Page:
Helping Women Cross The Digital Divide

09/21/2016 08:37 am ET Updated Dec 06, 2017
A view of British Airways plane, the flag carrier and the largest airline in the United Kingdom, takin off from its main hub
A view of British Airways plane, the flag carrier and the largest airline in the United Kingdom, takin off from its main hub at London Heathrow Airport. On Thursday, 21 July 2016, in Heatrow, United Kingdom. (Photo by Artur Widak/NurPhoto via Getty Images)

On the runway at San Francisco International Airport that day, the plane looked like another British Airways 777 rolling out on the tarmac for an international flight. The giant aircraft, however, was filled with a group of creative thinkers and accomplished business people taking part in what the airline called an "Ungrounded" flight. The destination was London and the G-8 summit, and as they reached cruising altitude, assigned teams set to work attempting to find sustainable solutions to global problems.

One of the passengers onboard was Austin entrepreneur William Hurley, the founder of Honest Dollar and Chaotic Moon Studios.

"This was amazing," he said. "Just amazing. We collaborated with the International Telecommunications Union (ITU) and the United Nations and came up with ideas for increasing the number of women in STEM (science, technology, engineering, and mathematics) and improving their access to digital resources and jobs. We've been energized about all of this ever since."

Hurley, who is known in the tech community as "Whurley," has just become a part of an international effort that will focus on empowering women by increasing their access to information and communications technologies (ICT). ITU and United Nations Women just launched a program called "Equals: The Global Partnership for Gender Equality in the Digital Age."

Data from UN Women indicates the Digital Divide isn't just about economic access to technology but is also constrained by gender. Globally, 250 million fewer women are online than men and the Internet user gap between the sexes has increased to 12 percent in 2016. In the developing world, the figure is even more daunting for women with a 31 percent difference.

"We need to make girls and young women understand that tech is not just for boys," said Doreen Bogdan, Chief of Strategic Planning at International Telecommunications Union in Geneva, Switzerland. "Tech has become a part of everyone's lives, but right now women are largely excluded. They're less likely to be online than men, less likely to choose technology-related studies, less likely to be working as a tech professional, and much less likely to be in a tech leadership role. We have to change that. We can change that."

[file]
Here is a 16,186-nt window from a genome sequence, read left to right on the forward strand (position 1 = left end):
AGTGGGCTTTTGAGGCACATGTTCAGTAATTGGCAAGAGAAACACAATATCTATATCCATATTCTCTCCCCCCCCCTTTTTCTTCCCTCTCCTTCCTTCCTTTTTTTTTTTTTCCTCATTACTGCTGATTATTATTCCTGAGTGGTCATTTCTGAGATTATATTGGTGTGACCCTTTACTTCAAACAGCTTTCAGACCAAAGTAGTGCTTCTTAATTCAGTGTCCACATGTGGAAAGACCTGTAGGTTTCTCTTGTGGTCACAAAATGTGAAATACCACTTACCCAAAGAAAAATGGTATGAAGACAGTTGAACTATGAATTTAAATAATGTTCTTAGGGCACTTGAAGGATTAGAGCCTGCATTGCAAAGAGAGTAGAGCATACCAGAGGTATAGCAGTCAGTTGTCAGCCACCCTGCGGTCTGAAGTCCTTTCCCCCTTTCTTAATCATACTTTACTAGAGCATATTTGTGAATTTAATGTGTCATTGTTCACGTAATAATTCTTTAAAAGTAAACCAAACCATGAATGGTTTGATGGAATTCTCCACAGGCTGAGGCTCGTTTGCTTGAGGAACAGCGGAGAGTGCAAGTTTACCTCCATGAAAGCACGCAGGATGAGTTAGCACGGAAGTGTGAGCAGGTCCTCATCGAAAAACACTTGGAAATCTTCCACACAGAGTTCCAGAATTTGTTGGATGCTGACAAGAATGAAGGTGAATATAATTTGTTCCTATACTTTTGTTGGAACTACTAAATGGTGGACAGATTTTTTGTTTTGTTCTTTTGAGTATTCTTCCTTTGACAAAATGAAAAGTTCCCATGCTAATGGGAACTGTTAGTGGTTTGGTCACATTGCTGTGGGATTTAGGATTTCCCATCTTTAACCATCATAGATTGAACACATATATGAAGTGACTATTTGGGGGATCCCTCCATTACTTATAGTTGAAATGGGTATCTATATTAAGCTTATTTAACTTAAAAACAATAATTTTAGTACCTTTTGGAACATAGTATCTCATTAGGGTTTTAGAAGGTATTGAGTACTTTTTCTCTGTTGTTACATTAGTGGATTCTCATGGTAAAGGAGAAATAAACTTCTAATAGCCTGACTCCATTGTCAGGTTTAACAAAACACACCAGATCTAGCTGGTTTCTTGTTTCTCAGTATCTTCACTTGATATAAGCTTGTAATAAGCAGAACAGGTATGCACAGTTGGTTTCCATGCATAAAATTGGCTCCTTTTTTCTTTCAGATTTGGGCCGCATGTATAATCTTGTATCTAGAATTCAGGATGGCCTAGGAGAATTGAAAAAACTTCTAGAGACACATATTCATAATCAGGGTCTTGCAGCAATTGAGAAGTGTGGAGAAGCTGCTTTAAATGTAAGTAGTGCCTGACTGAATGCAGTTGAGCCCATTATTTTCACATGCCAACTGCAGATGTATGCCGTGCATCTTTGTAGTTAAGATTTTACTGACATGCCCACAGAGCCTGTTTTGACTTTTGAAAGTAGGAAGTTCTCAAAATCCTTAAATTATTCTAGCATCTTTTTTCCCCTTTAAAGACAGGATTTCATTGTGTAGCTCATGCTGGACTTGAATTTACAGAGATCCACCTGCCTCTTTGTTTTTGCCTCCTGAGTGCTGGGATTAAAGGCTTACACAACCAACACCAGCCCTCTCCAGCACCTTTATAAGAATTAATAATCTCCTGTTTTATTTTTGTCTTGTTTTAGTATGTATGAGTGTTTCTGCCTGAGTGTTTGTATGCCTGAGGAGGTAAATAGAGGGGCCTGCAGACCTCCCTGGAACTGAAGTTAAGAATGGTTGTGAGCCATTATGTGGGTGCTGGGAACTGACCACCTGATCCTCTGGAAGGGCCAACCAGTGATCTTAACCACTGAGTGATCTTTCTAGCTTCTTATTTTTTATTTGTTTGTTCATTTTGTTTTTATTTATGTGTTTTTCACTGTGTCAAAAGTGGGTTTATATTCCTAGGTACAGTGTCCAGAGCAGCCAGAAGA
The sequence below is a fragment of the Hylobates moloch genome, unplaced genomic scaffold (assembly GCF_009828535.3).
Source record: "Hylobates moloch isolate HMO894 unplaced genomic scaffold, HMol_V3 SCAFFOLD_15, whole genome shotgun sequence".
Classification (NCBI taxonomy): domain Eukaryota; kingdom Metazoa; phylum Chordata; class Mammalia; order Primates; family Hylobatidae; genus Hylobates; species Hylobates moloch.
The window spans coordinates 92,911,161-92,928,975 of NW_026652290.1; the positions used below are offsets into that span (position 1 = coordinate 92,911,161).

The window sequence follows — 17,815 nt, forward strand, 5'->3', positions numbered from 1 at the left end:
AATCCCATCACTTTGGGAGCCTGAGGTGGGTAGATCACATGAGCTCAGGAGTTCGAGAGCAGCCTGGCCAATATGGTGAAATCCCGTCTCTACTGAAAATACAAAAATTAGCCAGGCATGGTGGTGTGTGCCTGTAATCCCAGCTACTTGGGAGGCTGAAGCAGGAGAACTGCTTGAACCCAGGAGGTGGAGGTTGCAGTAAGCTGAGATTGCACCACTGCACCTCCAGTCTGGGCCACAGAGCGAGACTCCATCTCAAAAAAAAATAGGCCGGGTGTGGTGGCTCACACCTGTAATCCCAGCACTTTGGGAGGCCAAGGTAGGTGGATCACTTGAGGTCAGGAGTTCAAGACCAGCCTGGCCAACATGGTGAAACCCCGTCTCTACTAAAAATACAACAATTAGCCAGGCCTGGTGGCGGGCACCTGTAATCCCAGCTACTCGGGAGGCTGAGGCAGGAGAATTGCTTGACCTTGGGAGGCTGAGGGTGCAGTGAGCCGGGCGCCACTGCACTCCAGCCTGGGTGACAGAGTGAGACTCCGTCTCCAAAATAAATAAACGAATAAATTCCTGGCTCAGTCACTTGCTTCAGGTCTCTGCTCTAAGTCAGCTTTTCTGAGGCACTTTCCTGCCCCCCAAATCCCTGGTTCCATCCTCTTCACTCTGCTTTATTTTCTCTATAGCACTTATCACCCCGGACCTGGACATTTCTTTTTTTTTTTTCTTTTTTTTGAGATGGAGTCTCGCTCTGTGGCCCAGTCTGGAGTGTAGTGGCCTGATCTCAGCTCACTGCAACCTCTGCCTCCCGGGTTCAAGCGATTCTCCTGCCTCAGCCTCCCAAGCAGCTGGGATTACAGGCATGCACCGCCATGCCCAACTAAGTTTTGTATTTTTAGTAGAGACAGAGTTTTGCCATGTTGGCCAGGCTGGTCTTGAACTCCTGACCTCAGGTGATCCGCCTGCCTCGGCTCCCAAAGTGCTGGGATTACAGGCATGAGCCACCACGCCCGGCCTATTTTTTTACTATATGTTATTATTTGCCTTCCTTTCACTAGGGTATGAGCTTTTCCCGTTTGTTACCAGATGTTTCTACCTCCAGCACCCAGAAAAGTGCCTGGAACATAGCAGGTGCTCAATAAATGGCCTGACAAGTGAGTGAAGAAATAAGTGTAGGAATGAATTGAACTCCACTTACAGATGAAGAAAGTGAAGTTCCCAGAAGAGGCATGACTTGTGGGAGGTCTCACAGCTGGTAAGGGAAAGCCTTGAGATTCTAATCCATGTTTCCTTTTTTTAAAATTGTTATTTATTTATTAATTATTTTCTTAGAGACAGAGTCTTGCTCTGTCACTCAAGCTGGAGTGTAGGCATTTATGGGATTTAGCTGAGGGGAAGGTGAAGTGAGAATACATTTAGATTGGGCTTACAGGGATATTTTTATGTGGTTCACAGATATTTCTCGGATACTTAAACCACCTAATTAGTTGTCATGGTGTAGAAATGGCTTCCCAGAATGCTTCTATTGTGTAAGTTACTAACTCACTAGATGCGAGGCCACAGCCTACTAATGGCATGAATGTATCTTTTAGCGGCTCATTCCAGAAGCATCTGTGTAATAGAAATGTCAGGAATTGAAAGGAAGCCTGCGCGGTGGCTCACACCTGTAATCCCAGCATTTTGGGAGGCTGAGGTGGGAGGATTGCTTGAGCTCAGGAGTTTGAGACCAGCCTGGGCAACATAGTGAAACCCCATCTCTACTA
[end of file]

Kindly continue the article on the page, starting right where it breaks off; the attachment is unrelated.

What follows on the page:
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Doreen Bogdan of ITU and Whurley Make the "Equals" Sign

Bogdan's ITU organization launched International Girls in ICT Day in 2011 as part of the initial efforts to begin closing the gender digital divide. Celebrated every year on the fourth Thursday in April, 160 countries around the world have participated in the 7,200 events that reached 240,000 girls.

Increasing the number of women in technology is not just good for their gender; it also is expected to have a widespread impact on the global economy. Tech giant Intel estimates that an additional 600 million women and girls online has the potential to boost global GDP by as much as $18 billion dollars.

"The information society is incomplete without the inclusion, contribution and leadership of women and girls," said Phumzile Mlambo-Ngcuka, Executive Director, UN Women, in the Geneva announcement of the Equals program. "They must have access to ICTs, and we must foster their capabilities to use the technology. This is central to the realization of women's rights at all levels and can be a real driver of accelerated progress towards the achievement of Agenda 2030."

The agenda involves the UN Sustainable Development Goals and includes a campaign to bring equality to women through the Internet and associated technologies. The technology imbalances for women can, nonetheless, appear overwhelming. According to ITU, there are 1.7 billion women in low- and middle-income countries that still do not even own a mobile phone. Research also indicates there are fewer women in the ICT workforce at every level and in every country.

To end these shortcomings, the Equals campaign's three goals are to achieve equal access to digital technologies for girls and women, empower them with skills to become ICT creators, and promote females as ICT leaders and entrepreneurs.

"Historically, I have usually worked for women in my career," said Whurley. "Including places like Apple and IBM. I know a lot of women who are engineers so I have a bit of a different perspective. They are not unicorns. They are out there in technology and we'll have more of them if we just create the right environments and provide more opportunities. We have to make some adjustments. We are only going to be having more and more technology and we need more bright and creative women for even more innovation."

There is much to be accomplished. In 2016, women ran just three of the tech companies in the Fortune 500 -- IBM, Xerox, and Oracle. There were only 21 female CEOs out of all of the Fortune 500. Businesses, non-profits, institutions and individuals interested in working to close the digital divide for women are asked to email partners@equals.org to become a part of guiding, tracking, and scaling up successful initiatives for change.